A woman in her 50s presented with acute vertigo and vomiting within 72 hours of receiving the Pfizer-BioNTech COVID-19 vaccine. The only neurological deficit was an impaired vestibulo-ocular reflex with horizontal nystagmus. The patient was subsequently diagnosed with vestibular neuronitis. She was managed symptomatically with prochlorperazine and betahistine, and underwent vestibular rehabilitation for 6 weeks. She made a full recovery and experienced no further symptoms. She received the second dose of the vaccine without complications.
This case demonstrates a temporal association between COVID-19 vaccination and vestibular neuronitis. Neurological adverse events are rare but recognised side effects of COVID-19 vaccines and healthcare professionals should be aware of them. This ensures timely management of patients with such presentations. Treatment should be the same as for non-vaccine-associated vestibular neuronitis. The nature of the relationship between COVID-19 vaccination and vestibular neuronitis remains unclear and patients therefore require investigations to exclude other recognised causes of vestibular neuronitis.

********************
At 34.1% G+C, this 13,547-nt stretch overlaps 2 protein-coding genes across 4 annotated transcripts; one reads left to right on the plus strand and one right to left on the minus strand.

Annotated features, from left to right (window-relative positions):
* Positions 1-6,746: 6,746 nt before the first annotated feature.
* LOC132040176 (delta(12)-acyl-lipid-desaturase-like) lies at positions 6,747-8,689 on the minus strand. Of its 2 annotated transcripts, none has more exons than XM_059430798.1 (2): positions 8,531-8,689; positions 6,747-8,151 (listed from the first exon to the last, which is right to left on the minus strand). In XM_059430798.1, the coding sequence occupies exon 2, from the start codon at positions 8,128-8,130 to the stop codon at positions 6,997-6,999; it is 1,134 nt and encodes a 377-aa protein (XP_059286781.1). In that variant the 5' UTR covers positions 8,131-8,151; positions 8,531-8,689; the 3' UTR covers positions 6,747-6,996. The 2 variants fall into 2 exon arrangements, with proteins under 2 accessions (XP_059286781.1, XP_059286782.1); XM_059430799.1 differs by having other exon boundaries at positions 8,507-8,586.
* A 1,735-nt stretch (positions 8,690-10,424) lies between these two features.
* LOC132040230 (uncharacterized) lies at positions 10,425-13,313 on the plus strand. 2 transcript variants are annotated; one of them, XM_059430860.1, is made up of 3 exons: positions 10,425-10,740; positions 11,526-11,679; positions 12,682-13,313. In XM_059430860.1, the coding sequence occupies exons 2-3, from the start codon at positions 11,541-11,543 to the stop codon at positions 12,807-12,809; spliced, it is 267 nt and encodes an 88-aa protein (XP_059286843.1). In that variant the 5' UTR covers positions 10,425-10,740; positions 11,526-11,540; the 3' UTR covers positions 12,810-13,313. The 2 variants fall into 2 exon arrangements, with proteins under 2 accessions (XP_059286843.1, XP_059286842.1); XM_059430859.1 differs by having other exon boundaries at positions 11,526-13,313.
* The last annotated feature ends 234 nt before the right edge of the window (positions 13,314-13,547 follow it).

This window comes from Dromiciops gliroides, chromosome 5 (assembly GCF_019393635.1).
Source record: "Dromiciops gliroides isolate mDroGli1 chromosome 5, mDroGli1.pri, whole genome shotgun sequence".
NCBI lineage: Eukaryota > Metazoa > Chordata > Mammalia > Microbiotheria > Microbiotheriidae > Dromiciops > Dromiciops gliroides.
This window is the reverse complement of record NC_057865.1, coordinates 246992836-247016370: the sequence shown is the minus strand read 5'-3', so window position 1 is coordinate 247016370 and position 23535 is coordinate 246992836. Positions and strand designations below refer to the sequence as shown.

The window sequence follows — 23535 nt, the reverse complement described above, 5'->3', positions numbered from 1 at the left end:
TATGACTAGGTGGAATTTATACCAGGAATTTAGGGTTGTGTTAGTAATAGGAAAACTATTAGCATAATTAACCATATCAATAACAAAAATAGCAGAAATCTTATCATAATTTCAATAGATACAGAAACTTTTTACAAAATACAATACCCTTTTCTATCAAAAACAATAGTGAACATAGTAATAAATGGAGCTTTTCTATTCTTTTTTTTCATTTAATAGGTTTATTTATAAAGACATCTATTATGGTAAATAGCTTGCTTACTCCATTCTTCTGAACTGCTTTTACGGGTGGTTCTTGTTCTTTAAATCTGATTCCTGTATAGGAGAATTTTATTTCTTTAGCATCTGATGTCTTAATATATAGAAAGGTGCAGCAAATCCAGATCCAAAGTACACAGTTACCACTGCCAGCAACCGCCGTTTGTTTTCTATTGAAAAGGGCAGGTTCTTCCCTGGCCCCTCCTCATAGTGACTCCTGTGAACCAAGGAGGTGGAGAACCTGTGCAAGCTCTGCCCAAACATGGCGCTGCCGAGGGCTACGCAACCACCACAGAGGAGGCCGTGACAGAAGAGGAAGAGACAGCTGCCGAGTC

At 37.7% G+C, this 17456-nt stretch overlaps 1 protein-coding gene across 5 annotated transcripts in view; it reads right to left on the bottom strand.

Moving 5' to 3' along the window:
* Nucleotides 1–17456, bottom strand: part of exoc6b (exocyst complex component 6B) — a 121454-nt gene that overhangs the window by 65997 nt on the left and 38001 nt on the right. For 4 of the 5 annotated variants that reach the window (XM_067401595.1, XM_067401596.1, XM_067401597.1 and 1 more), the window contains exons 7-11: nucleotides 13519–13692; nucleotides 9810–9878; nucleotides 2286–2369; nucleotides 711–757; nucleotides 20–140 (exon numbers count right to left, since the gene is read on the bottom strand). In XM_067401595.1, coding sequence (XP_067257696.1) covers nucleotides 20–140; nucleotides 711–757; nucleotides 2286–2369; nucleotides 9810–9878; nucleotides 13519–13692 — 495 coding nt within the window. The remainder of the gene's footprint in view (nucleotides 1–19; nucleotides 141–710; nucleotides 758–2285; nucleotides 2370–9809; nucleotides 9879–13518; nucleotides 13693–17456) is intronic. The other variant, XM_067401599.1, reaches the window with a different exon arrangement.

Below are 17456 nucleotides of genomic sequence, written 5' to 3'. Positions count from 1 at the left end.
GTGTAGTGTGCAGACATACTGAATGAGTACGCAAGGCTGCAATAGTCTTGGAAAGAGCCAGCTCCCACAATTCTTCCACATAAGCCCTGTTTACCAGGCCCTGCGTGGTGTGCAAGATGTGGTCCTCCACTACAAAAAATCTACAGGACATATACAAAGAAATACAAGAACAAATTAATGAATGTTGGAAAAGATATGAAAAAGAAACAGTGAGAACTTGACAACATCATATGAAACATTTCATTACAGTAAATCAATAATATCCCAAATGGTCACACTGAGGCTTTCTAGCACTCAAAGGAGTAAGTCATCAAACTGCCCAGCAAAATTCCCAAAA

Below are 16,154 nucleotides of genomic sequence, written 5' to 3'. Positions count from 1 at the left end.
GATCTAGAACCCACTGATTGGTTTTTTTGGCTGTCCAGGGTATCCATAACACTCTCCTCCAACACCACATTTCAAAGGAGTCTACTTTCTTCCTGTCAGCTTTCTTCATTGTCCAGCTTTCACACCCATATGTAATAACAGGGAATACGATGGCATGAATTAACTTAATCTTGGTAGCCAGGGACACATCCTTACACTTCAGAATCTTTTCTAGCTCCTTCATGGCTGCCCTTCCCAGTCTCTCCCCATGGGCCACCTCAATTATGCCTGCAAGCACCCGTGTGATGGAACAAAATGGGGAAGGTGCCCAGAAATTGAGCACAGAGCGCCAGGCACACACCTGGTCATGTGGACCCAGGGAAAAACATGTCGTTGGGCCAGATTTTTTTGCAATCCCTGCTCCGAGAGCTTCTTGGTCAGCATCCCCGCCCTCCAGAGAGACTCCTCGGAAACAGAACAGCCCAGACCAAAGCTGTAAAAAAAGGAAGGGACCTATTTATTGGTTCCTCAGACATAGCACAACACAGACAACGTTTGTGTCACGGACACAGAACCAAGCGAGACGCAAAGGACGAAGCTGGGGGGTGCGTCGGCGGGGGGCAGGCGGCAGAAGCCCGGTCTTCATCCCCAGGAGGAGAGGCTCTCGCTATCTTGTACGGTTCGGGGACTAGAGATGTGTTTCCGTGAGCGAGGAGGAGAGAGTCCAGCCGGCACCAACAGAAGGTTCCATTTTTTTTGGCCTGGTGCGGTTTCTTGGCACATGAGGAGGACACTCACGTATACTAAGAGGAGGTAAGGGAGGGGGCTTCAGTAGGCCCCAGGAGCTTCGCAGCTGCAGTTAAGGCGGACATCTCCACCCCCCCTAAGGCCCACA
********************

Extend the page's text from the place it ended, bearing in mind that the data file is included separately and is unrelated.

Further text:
- Cranial nerves
- Neurology (drugs and medicines)
- Public health
- Unwanted effects / adverse reactions
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Contributors SB and YJ took a history from the patient. The three authors examined the patient. SB and YJ wrote the initial version of the manuscript together. AS oversaw the writing of the manuscript and provided guidance throughout the process. All three authors revised the manuscript and approve of the final version.
Funding The authors have not declared a specific grant for this research from any funding agency in the public, commercial or not-for-profit sectors.
Case reports provide a valuable learning resource for the scientific community and can indicate areas of interest for future research. They should not be used in isolation to guide treatment choices or public health policy.
Competing interests None declared.
Provenance and peer review Not commissioned; externally peer reviewed.